'The Master Cleanse': SXSW Review

Courtesy of SXSW
A hard-to-pigeonhole supernatural fable.

Johnny Galecki should probably just have gone the green-juice route.

An icky fable that echoes much in the field of self-help by taking useful metaphors quite literally, Bobby Miller's The Master Cleanse watches as four retreat-goers learn that the nasty stuff clogging their innards isn't done with them once it leaves their bodies. Neither a comedy nor a horror pic, though it has elements of both, the film is serious about the emotional baggage its heroes carry — despite transforming it into quick-growing critters that must be killed for the sake of closure. A tough sell commercially, it will rely on big names in the cast and on (semi-helpful) Cronenberg comparisons to reach auds beyond the fest circuit.

Johnny Galecki stars as Paul, a regular guy whose life has stalled some years after his fiancee jilted him. After seeing an ad for a nature retreat promising to heal broken people for free, his response is not "avoid this frightening cult" but "may I attend your informational session?"

He winds up in the woods with Maggie (Anna Friel), a struggling actress he'd like to get to know, and a pair who've come out here as a sort of couples therapy. The retreat's founder Ken Roberts (Oliver Platt) will arrive in a day or two; in the meantime, his partner (Anjelica Huston) wants them to spend the first day drinking a repulsive potion and letting nature take its course.

That course includes lots of vomit and diarrhea (almost all of it offscreen, thankfully). But something else comes up as well: tadpole-like things, both repulsive and weirdly cute, that form emotional attachments to their, er, parents.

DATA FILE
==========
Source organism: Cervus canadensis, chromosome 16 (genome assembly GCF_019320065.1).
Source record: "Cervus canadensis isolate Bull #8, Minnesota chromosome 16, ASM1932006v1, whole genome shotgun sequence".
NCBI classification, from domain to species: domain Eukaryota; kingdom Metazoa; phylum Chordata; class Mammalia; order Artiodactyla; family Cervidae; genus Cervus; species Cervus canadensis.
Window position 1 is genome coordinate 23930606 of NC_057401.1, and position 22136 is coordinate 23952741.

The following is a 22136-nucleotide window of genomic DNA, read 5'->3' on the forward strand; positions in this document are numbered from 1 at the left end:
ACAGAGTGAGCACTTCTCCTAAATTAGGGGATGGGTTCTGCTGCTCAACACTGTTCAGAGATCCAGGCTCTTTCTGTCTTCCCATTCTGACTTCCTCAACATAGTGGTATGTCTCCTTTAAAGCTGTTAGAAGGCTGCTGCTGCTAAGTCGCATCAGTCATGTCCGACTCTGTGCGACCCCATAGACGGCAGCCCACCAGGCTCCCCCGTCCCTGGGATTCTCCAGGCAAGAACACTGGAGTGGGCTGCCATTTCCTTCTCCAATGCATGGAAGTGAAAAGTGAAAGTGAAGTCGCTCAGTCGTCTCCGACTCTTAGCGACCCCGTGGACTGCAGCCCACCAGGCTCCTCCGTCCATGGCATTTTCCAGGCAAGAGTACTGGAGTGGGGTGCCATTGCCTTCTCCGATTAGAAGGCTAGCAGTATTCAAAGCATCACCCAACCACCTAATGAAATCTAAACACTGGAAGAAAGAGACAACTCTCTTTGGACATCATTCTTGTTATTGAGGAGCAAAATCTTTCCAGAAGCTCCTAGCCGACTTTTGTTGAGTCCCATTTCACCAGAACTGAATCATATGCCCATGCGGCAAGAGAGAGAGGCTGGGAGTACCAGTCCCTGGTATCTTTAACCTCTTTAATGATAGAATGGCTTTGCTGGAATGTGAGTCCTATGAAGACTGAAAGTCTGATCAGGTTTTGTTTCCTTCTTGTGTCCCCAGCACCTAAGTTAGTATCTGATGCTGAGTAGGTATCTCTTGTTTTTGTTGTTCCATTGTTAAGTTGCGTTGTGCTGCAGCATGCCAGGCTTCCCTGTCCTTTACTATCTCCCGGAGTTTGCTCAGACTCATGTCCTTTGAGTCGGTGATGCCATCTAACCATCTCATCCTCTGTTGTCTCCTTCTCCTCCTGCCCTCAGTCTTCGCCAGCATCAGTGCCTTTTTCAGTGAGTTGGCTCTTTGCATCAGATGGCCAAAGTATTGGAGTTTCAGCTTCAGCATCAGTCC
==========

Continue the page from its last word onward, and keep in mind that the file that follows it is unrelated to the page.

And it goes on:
We understand quickly that these monsters represent all the negative emotional stuff that presumably stands between these people and happiness, and that some kind of ritual sacrifice is coming. But Paul and Maggie don't put that together until after getting a little too involved with the things (and starting to connect with each other as well). A smart score by Rob Simonsen, Russ Howard III and Brendan Angelides helps Miller make it clear he cares for these characters and isn't setting them up for some kind of ugly satirical end; still, the skin-crawl factor never subsides, and it's difficult to take things completely seriously.

Platt helps on that front. When Ken Roberts arrives, he doesn't fit easily into a stereotypical mold. He doesn't read as a snake-oil merchant, a mind-control guru or any kind of easily pegged villain. He questions his guests sincerely, and speaks clearly. When he pushes Maggie for an honest answer about why she's here, and she tearfully confesses to suffering rejections after "I put myself out there for so long ...," we understand she's meant to stand in for every lonely viewer in the audience who needs reasons to stay open to others.

Master Cleanse isn't the easiest film to open up to. But Miller knows exactly how the third act should play, and he manages (thanks in part to the increasingly intriguing creature work) to reach an emotionally satisfying conclusion without resorting to some big Gremlins-gore action climax. The movie ends as quietly as it begins, but not as unhappily.

Venue: South by Southwest Film Festival (Narrative Spotlight)
Production companies: Alcide Bava Pictures, Bron Studios, Gilbert Films
Cast: Johnny Galecki, Anna Friel, Kyle Gallner, Diana Bang, Kevin J. O'Connor, Oliver Platt, Anjelica Huston
Director-screenwriter: Bobby Miller
Producers: Jordan Horowitz, Aaron L. Gilbert, Johnny Galecki
Executive producers: Gary Gilbert, Margot Hand, Jason Cloth, Alan Simpson, John Raymonds
Director of photography: Michael Fimognari
Production designer: Patrick M. Sullivan, Jr.
Costume designer: Tina Fiorda
Editor: Josh Crockett
Composers: Rob Simonsen, Russ Howard III, Brendan Angelides
Casting directors: Justine Arteta, Kim Davis Wagner
Sales: Deb McIntosh, WME

Not rated, 80 minutes

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